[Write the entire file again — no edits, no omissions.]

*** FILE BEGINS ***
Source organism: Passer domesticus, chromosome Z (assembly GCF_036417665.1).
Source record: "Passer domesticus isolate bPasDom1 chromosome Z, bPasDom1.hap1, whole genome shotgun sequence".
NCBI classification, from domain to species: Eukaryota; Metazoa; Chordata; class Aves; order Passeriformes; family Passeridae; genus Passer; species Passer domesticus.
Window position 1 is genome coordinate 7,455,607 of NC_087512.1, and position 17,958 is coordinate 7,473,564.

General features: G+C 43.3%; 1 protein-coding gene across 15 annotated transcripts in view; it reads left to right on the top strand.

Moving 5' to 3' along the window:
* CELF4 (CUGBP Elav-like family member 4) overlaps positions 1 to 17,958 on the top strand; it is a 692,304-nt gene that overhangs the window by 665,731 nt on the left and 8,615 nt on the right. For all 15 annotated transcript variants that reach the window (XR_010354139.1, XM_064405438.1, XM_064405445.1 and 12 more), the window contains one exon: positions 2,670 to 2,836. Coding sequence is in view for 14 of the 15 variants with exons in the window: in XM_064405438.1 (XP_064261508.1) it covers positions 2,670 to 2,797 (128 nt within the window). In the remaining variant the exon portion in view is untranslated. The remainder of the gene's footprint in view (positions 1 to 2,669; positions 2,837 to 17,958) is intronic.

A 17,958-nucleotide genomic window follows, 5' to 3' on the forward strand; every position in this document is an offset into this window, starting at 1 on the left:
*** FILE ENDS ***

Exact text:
Source organism: Passer domesticus, chromosome Z (assembly GCF_036417665.1).
Source record: "Passer domesticus isolate bPasDom1 chromosome Z, bPasDom1.hap1, whole genome shotgun sequence".
NCBI classification, from domain to species: Eukaryota; Metazoa; Chordata; class Aves; order Passeriformes; family Passeridae; genus Passer; species Passer domesticus.
Window position 1 is genome coordinate 7,455,607 of NC_087512.1, and position 17,958 is coordinate 7,473,564.

General features: G+C 43.3%; 1 protein-coding gene across 15 annotated transcripts in view; it reads left to right on the top strand.

Moving 5' to 3' along the window:
* CELF4 (CUGBP Elav-like family member 4) overlaps positions 1 to 17,958 on the top strand; it is a 692,304-nt gene that overhangs the window by 665,731 nt on the left and 8,615 nt on the right. For all 15 annotated transcript variants that reach the window (XR_010354139.1, XM_064405438.1, XM_064405445.1 and 12 more), the window contains one exon: positions 2,670 to 2,836. Coding sequence is in view for 14 of the 15 variants with exons in the window: in XM_064405438.1 (XP_064261508.1) it covers positions 2,670 to 2,797 (128 nt within the window). In the remaining variant the exon portion in view is untranslated. The remainder of the gene's footprint in view (positions 1 to 2,669; positions 2,837 to 17,958) is intronic.

A 17,958-nucleotide genomic window follows, 5' to 3' on the forward strand; every position in this document is an offset into this window, starting at 1 on the left: